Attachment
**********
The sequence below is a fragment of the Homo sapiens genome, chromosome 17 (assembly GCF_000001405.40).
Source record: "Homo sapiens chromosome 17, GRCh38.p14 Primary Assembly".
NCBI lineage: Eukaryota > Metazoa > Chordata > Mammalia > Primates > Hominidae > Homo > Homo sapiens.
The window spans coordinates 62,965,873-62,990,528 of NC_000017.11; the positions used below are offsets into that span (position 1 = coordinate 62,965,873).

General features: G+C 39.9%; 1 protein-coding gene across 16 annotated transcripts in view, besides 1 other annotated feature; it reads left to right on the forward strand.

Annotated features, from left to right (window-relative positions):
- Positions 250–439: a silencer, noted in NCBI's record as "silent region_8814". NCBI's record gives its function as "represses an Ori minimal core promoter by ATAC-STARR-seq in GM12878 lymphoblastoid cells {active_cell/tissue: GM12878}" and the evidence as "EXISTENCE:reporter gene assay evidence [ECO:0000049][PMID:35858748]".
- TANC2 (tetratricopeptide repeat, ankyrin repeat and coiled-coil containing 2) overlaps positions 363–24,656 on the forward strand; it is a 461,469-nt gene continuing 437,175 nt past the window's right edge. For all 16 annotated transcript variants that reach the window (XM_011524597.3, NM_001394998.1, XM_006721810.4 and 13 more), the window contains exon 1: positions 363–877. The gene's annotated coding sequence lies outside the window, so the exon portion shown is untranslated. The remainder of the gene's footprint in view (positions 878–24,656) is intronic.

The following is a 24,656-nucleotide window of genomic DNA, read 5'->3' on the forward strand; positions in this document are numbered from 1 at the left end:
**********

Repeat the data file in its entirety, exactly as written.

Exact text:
The sequence below is a fragment of the Homo sapiens genome, chromosome 17 (assembly GCF_000001405.40).
Source record: "Homo sapiens chromosome 17, GRCh38.p14 Primary Assembly".
NCBI lineage: Eukaryota > Metazoa > Chordata > Mammalia > Primates > Hominidae > Homo > Homo sapiens.
The window spans coordinates 62,965,873-62,990,528 of NC_000017.11; the positions used below are offsets into that span (position 1 = coordinate 62,965,873).

General features: G+C 39.9%; 1 protein-coding gene across 16 annotated transcripts in view, besides 1 other annotated feature; it reads left to right on the forward strand.

Annotated features, from left to right (window-relative positions):
- Positions 250–439: a silencer, noted in NCBI's record as "silent region_8814". NCBI's record gives its function as "represses an Ori minimal core promoter by ATAC-STARR-seq in GM12878 lymphoblastoid cells {active_cell/tissue: GM12878}" and the evidence as "EXISTENCE:reporter gene assay evidence [ECO:0000049][PMID:35858748]".
- TANC2 (tetratricopeptide repeat, ankyrin repeat and coiled-coil containing 2) overlaps positions 363–24,656 on the forward strand; it is a 461,469-nt gene continuing 437,175 nt past the window's right edge. For all 16 annotated transcript variants that reach the window (XM_011524597.3, NM_001394998.1, XM_006721810.4 and 13 more), the window contains exon 1: positions 363–877. The gene's annotated coding sequence lies outside the window, so the exon portion shown is untranslated. The remainder of the gene's footprint in view (positions 878–24,656) is intronic.

The following is a 24,656-nucleotide window of genomic DNA, read 5'->3' on the forward strand; positions in this document are numbered from 1 at the left end: